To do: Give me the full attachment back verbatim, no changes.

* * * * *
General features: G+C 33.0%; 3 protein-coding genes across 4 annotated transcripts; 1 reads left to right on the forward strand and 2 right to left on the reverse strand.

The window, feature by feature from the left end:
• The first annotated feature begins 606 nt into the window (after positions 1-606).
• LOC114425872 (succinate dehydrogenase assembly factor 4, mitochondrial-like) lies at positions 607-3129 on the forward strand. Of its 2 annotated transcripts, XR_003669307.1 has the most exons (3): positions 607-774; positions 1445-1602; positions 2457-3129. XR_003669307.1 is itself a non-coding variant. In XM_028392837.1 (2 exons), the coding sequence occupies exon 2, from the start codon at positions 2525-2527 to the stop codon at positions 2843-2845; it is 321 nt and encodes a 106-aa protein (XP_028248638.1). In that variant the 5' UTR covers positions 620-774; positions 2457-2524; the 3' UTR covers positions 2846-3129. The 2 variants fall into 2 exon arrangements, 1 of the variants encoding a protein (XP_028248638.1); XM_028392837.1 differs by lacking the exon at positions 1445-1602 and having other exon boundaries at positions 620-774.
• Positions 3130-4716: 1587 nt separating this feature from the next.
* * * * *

General features: G+C 33.0%; 3 protein-coding genes across 4 annotated transcripts; 1 reads left to right on the forward strand and 2 right to left on the reverse strand.

The window, feature by feature from the left end:
• The first annotated feature begins 606 nt into the window (after positions 1-606).
• LOC114425872 (succinate dehydrogenase assembly factor 4, mitochondrial-like) lies at positions 607-3129 on the forward strand. Of its 2 annotated transcripts, XR_003669307.1 has the most exons (3): positions 607-774; positions 1445-1602; positions 2457-3129. XR_003669307.1 is itself a non-coding variant. In XM_028392837.1 (2 exons), the coding sequence occupies exon 2, from the start codon at positions 2525-2527 to the stop codon at positions 2843-2845; it is 321 nt and encodes a 106-aa protein (XP_028248638.1). In that variant the 5' UTR covers positions 620-774; positions 2457-2524; the 3' UTR covers positions 2846-3129. The 2 variants fall into 2 exon arrangements, 1 of the variants encoding a protein (XP_028248638.1); XM_028392837.1 differs by lacking the exon at positions 1445-1602 and having other exon boundaries at positions 620-774.
• Positions 3130-4716: 1587 nt separating this feature from the next.